When my son climbs off the bus, I’ll give him the biggest of hugs. I’ll ask him for all the gory details of camp, and I’ll really want to know. I’ll disappear in his smiles and his anecdotes. I’ll punctuate with ‘ooohs’ and ‘ahs’ at all the right places.

And in a moment of exchange, I’ll tell him what I learned about me. I’ll admit to relishing the freedom I felt with him off having a blast. I’ll confess to watching TV in the afternoon, to driving across town to eat in someplace different for no reason other than the difference, to waking up really early one day, still tired but inspired by the pre-dawn light, and getting a jump at work knowing that in the afternoon I could replenish the hours of sleep whenever I wanted, not having to ask for his tolerance, not having to worry about the example I was setting.

I wish I could tell him that sometimes parents want their kids – or their partners – to go away, and not just for a day or two but long enough to find self, to cement that relationship so that it can be called up at will. And it doesn’t mean you don’t love your kids or spouse or lover or friends, but sometimes it’s hard to find yourself in all the noise.

I shouldn't feel guilty to say that to my son, but because I think like a parent and I want to protect his feelings, I do. But I will share the sentiment in disguise and ask him to help me stay connected to self and to not think like a parent, while at the same time striving to be a damn good one.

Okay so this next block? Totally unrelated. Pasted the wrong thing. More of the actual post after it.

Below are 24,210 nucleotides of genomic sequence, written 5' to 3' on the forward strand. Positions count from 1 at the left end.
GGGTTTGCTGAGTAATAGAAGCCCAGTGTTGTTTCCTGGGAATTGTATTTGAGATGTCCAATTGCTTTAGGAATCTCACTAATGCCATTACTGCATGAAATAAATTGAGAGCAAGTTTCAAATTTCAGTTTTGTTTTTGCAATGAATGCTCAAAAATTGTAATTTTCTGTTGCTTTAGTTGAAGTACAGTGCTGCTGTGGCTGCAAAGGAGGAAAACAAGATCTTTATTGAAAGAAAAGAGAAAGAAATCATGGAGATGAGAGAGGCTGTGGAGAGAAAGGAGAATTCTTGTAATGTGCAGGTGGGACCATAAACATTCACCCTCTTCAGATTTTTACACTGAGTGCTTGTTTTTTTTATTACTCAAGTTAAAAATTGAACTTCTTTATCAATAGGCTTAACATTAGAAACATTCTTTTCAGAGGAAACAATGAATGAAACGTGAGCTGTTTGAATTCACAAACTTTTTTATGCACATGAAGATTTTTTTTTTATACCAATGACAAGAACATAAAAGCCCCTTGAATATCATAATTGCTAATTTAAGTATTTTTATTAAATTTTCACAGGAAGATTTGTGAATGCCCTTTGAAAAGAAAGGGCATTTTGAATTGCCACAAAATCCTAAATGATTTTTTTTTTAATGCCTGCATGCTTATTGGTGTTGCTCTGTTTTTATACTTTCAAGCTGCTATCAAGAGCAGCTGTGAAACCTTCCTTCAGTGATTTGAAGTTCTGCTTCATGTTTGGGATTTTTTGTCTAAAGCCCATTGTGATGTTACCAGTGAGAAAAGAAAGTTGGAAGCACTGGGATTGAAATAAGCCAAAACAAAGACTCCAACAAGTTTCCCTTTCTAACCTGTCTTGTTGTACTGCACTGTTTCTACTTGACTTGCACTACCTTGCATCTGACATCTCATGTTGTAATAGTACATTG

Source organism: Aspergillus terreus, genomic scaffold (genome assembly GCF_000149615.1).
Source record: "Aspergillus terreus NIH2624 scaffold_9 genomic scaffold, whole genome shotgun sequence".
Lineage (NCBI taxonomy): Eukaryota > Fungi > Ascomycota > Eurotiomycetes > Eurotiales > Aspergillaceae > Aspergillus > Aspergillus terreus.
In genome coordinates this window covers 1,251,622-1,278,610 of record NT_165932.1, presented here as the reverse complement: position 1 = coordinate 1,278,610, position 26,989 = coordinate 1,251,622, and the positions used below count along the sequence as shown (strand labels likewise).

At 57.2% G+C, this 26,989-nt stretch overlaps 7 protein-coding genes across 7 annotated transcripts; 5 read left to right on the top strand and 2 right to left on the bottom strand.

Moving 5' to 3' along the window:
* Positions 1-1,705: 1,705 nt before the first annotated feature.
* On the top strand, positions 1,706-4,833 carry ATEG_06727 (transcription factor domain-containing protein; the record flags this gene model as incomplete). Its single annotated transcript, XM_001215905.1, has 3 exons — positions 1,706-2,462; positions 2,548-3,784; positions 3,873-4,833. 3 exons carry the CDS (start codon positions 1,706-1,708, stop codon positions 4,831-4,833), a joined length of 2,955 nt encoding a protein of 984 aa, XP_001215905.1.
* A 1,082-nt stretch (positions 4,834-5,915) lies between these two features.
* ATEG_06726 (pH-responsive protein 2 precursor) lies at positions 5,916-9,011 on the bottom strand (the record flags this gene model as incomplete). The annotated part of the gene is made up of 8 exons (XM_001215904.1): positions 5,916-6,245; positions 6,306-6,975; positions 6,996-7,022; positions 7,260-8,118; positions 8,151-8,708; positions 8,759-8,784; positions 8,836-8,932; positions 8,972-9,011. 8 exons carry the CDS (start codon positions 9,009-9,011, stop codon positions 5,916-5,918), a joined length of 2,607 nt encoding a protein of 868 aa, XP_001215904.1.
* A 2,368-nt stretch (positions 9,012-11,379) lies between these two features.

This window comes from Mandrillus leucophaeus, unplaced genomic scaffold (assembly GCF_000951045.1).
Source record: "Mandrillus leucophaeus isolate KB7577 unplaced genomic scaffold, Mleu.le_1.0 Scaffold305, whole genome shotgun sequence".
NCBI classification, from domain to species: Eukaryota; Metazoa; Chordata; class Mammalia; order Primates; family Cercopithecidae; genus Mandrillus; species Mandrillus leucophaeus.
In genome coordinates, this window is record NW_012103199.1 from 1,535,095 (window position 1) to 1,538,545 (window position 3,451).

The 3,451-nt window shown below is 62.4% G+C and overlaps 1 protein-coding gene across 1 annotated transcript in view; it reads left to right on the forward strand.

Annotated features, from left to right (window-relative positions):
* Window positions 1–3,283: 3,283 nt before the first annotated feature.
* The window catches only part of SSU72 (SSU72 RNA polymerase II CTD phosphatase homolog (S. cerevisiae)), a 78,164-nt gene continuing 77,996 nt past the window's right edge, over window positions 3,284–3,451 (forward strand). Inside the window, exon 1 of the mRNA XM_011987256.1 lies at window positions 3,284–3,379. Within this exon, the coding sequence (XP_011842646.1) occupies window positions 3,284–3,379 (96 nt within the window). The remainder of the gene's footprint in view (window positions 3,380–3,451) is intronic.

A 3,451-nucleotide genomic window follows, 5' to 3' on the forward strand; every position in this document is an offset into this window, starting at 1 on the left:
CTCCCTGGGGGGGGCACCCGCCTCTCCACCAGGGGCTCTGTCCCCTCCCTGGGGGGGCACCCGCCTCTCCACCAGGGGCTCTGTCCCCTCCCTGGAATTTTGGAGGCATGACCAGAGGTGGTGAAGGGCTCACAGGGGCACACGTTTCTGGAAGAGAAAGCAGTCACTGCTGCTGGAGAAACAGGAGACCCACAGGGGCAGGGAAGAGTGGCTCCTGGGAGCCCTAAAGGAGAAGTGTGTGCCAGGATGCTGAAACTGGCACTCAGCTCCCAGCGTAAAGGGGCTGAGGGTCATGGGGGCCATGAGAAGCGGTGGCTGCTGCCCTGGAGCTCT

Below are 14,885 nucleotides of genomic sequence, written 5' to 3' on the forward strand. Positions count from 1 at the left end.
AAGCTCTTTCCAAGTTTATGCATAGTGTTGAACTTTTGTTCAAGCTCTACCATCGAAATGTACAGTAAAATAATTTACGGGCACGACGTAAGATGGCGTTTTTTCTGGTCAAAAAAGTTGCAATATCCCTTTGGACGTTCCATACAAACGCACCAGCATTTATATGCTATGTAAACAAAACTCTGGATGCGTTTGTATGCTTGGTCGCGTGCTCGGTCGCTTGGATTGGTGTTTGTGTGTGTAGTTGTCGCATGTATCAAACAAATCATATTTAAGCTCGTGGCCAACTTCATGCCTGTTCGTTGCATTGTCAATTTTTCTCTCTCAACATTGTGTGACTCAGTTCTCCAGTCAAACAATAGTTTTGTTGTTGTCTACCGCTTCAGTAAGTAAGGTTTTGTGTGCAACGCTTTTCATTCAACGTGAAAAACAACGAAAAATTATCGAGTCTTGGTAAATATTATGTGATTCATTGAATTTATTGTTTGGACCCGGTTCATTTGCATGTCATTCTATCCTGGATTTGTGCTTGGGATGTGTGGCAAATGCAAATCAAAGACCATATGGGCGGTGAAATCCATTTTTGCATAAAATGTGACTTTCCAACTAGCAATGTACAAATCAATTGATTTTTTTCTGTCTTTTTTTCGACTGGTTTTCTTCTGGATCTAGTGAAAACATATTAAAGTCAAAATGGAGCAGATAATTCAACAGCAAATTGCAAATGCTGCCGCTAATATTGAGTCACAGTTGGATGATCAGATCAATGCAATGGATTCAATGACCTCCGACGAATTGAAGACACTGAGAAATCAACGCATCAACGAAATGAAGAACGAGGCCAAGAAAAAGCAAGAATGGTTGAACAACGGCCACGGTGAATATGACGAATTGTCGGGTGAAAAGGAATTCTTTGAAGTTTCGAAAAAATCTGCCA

5 comments:

stephoto said...

Oh my - this post couldn't have come at a better time. You decribe these complex feelings of being a parent so eloquently here. I have two sons 11 and 13, and I love them dearly, but sometimes I just crave aloneness and time to be with myself. I love the line, "...sometimes it's hard to find yourself in all the noise."


The creative juices can be flowing and you can be working, and one interruption will shut it all down in an instant, like a door slamming. Then in the next available free moment, you have to search and search for the thread to get that juice back. That precious self, the ageless vagabond - she's always still in there - somewhere.

Yeah, I'm right there with you, and you express it all quite beautifully and honestly.

Thank you.

Stephanie

Rrramone said...

If only all parents were as in touch with themselves. :-)

ecm said...

As someone who is not a parent, this is what makes me wonder...part of your post reminded me of a great book I read called Tales of a Female Nomad. It's about a woman who after her divorce sells everything she owns and travels the world. It was a really great memoir

elleveek said...

This hit home. "I didn't know how far parenting had taken me from me."

acumamakiki said...

What a wonderful post. I have felt this loss of self from the moment my daughter was born. Maybe it's because I'd always identified myself as something and suddenly, just being a mama wasn't enough. But when she's gone, when I'm alone I feel disconnected and not sure of who I am; missing and wanting, needing. It's a state of flux ~ wanting to be selfish and desperate for the alone, me time and yet when I have it, I crave her. No easy answers here.